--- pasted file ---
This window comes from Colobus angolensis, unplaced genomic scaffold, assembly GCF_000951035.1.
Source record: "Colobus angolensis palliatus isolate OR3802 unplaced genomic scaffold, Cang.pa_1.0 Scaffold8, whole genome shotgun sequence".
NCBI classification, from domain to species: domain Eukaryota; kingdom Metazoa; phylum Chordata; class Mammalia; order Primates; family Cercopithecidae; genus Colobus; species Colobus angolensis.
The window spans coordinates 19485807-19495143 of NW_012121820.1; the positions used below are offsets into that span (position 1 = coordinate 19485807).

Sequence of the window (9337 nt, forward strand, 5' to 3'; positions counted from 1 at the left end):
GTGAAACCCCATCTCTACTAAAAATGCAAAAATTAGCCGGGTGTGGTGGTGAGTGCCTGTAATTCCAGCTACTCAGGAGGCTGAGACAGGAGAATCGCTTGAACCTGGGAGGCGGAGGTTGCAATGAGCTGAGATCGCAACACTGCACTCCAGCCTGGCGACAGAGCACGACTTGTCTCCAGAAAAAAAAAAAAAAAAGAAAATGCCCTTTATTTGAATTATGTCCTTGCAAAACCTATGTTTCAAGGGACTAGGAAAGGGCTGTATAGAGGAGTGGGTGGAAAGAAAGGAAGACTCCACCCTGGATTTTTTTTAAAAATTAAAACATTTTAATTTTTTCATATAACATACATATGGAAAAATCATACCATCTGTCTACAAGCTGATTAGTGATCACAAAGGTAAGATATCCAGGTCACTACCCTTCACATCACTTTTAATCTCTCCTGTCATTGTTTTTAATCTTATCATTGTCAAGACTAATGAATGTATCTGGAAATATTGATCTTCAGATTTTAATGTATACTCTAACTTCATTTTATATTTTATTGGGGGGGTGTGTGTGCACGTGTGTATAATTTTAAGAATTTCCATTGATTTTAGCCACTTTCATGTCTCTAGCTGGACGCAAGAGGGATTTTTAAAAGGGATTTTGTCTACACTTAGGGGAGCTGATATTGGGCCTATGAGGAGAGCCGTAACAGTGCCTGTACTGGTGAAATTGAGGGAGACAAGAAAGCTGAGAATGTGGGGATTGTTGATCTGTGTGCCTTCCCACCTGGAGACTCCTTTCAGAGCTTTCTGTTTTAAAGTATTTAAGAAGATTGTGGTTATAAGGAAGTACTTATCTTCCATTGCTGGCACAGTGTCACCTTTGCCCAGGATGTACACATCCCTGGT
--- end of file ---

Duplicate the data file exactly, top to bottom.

This window comes from Colobus angolensis, unplaced genomic scaffold, assembly GCF_000951035.1.
Source record: "Colobus angolensis palliatus isolate OR3802 unplaced genomic scaffold, Cang.pa_1.0 Scaffold8, whole genome shotgun sequence".
NCBI classification, from domain to species: domain Eukaryota; kingdom Metazoa; phylum Chordata; class Mammalia; order Primates; family Cercopithecidae; genus Colobus; species Colobus angolensis.
The window spans coordinates 19485807-19495143 of NW_012121820.1; the positions used below are offsets into that span (position 1 = coordinate 19485807).

Sequence of the window (9337 nt, forward strand, 5' to 3'; positions counted from 1 at the left end):
GTGAAACCCCATCTCTACTAAAAATGCAAAAATTAGCCGGGTGTGGTGGTGAGTGCCTGTAATTCCAGCTACTCAGGAGGCTGAGACAGGAGAATCGCTTGAACCTGGGAGGCGGAGGTTGCAATGAGCTGAGATCGCAACACTGCACTCCAGCCTGGCGACAGAGCACGACTTGTCTCCAGAAAAAAAAAAAAAAAAGAAAATGCCCTTTATTTGAATTATGTCCTTGCAAAACCTATGTTTCAAGGGACTAGGAAAGGGCTGTATAGAGGAGTGGGTGGAAAGAAAGGAAGACTCCACCCTGGATTTTTTTTAAAAATTAAAACATTTTAATTTTTTCATATAACATACATATGGAAAAATCATACCATCTGTCTACAAGCTGATTAGTGATCACAAAGGTAAGATATCCAGGTCACTACCCTTCACATCACTTTTAATCTCTCCTGTCATTGTTTTTAATCTTATCATTGTCAAGACTAATGAATGTATCTGGAAATATTGATCTTCAGATTTTAATGTATACTCTAACTTCATTTTATATTTTATTGGGGGGGTGTGTGTGCACGTGTGTATAATTTTAAGAATTTCCATTGATTTTAGCCACTTTCATGTCTCTAGCTGGACGCAAGAGGGATTTTTAAAAGGGATTTTGTCTACACTTAGGGGAGCTGATATTGGGCCTATGAGGAGAGCCGTAACAGTGCCTGTACTGGTGAAATTGAGGGAGACAAGAAAGCTGAGAATGTGGGGATTGTTGATCTGTGTGCCTTCCCACCTGGAGACTCCTTTCAGAGCTTTCTGTTTTAAAGTATTTAAGAAGATTGTGGTTATAAGGAAGTACTTATCTTCCATTGCTGGCACAGTGTCACCTTTGCCCAGGATGTACACATCCCTGGT